Sometimes a correction comes on the second impulse. Thus, 60 Minutes has swung around to promise it will correct its story this Sunday on the attack on the U.S. outpost in Benghazi. Only the day before it was defending the story, which was heavily criticized in the last week because its principal interview subject had seemingly changed his story and suggested he was more of an eyewitness than he had told authorities. Correspondent Lara Logan acknowledged today the subject's reliability was now in question, so the program will apologize Sunday for depending on him. The source, former British security contractor Dylan Davies, is further in the soup: Politico reports his book on the subject is being pulled from shelves.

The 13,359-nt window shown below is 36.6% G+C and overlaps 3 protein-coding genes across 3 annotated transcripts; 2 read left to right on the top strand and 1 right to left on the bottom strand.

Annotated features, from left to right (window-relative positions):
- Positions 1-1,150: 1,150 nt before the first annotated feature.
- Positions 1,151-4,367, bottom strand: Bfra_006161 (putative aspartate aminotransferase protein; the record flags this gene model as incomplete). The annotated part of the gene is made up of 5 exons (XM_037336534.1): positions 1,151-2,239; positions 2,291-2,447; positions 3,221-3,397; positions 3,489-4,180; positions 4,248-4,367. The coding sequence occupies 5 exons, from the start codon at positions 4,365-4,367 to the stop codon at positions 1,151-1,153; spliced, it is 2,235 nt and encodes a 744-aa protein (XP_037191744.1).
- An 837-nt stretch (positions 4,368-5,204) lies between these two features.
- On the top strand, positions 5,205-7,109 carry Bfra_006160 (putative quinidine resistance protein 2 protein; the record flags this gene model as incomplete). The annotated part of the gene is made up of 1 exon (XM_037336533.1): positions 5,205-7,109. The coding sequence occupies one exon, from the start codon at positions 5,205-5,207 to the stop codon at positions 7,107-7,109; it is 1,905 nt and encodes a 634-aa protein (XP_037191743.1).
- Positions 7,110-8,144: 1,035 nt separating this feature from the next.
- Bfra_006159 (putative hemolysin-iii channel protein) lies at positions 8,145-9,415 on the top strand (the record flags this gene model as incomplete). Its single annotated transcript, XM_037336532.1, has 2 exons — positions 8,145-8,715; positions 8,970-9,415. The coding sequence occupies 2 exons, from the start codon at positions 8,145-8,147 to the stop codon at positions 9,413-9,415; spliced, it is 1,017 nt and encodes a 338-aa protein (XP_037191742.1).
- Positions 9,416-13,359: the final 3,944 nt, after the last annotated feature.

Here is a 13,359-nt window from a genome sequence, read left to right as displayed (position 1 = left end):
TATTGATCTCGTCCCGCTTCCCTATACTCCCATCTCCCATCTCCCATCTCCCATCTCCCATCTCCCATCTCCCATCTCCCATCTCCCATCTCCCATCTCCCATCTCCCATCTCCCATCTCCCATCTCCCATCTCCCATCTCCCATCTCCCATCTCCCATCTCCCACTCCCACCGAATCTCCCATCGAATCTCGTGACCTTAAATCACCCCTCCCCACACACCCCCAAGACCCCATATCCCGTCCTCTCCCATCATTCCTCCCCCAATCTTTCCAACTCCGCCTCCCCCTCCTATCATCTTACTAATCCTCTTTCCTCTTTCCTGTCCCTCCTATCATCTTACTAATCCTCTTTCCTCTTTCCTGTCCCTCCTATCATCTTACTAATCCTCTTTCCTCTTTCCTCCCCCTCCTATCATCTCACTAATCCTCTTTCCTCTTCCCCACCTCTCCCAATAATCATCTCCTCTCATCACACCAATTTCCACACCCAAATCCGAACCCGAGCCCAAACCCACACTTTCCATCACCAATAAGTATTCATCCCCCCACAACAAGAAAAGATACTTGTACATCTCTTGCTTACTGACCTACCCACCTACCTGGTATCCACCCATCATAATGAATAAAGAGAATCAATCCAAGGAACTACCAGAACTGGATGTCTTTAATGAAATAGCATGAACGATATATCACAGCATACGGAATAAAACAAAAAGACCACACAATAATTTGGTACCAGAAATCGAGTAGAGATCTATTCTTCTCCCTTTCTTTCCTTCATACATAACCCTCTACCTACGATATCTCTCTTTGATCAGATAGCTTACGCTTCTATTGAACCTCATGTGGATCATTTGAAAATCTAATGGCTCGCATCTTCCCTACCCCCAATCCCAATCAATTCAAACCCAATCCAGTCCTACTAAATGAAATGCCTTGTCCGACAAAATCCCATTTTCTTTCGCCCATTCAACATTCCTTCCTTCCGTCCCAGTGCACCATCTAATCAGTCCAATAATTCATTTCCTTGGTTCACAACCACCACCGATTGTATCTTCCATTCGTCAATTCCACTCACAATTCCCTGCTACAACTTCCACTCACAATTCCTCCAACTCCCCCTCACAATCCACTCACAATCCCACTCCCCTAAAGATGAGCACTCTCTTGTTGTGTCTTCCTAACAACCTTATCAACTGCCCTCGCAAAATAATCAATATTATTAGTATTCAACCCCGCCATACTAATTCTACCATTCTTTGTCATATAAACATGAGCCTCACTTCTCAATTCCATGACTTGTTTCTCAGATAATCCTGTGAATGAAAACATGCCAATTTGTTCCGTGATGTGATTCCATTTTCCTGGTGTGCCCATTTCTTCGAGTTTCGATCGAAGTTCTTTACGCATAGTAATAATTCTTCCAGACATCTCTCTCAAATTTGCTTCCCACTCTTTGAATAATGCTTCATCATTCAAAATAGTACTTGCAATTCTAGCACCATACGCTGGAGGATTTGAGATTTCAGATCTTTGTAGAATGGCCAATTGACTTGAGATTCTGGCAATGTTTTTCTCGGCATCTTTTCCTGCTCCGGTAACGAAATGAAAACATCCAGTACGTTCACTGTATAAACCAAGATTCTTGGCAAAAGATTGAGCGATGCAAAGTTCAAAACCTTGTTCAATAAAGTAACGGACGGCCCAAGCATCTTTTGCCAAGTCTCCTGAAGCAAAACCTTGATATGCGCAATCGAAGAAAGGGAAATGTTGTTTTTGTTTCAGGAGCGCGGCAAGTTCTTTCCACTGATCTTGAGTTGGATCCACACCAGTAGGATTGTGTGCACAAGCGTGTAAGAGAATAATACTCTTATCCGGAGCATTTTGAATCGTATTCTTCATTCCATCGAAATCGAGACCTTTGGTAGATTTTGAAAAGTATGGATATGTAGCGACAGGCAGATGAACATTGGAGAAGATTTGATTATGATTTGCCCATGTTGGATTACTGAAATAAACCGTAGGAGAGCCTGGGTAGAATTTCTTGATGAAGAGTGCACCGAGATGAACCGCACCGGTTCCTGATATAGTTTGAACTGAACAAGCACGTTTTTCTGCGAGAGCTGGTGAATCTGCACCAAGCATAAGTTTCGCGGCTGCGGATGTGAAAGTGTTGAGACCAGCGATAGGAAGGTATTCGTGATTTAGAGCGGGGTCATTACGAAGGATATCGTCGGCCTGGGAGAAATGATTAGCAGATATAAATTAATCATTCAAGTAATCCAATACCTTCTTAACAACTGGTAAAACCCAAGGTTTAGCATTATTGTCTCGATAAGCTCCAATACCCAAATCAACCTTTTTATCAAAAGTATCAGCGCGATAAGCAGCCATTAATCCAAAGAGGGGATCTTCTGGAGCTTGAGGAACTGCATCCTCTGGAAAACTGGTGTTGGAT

The Andean bureau chief of the Miami Herald is being detained by Venezuelan authorities following his reports on chronic shortages as the country approached its municipal elections. Authorities have not been available for comment on why he is being held in San Cristobal.
Tim Carmody, writing for Hazlitt, examines last week's exchange of views between columnist and former New York Times executive editor Bill Keller and Glenn Greenwald, the former Guardian columnist now a principal in the ambitious journalism start-up underwritten by eBay founder Pierre Omidyar. Carmody notes their respective positions on journalism represent only a fraction of the possibilities, that their views are not necessarily indicative of the larger range of views, and that, simply put: "Each will have its say."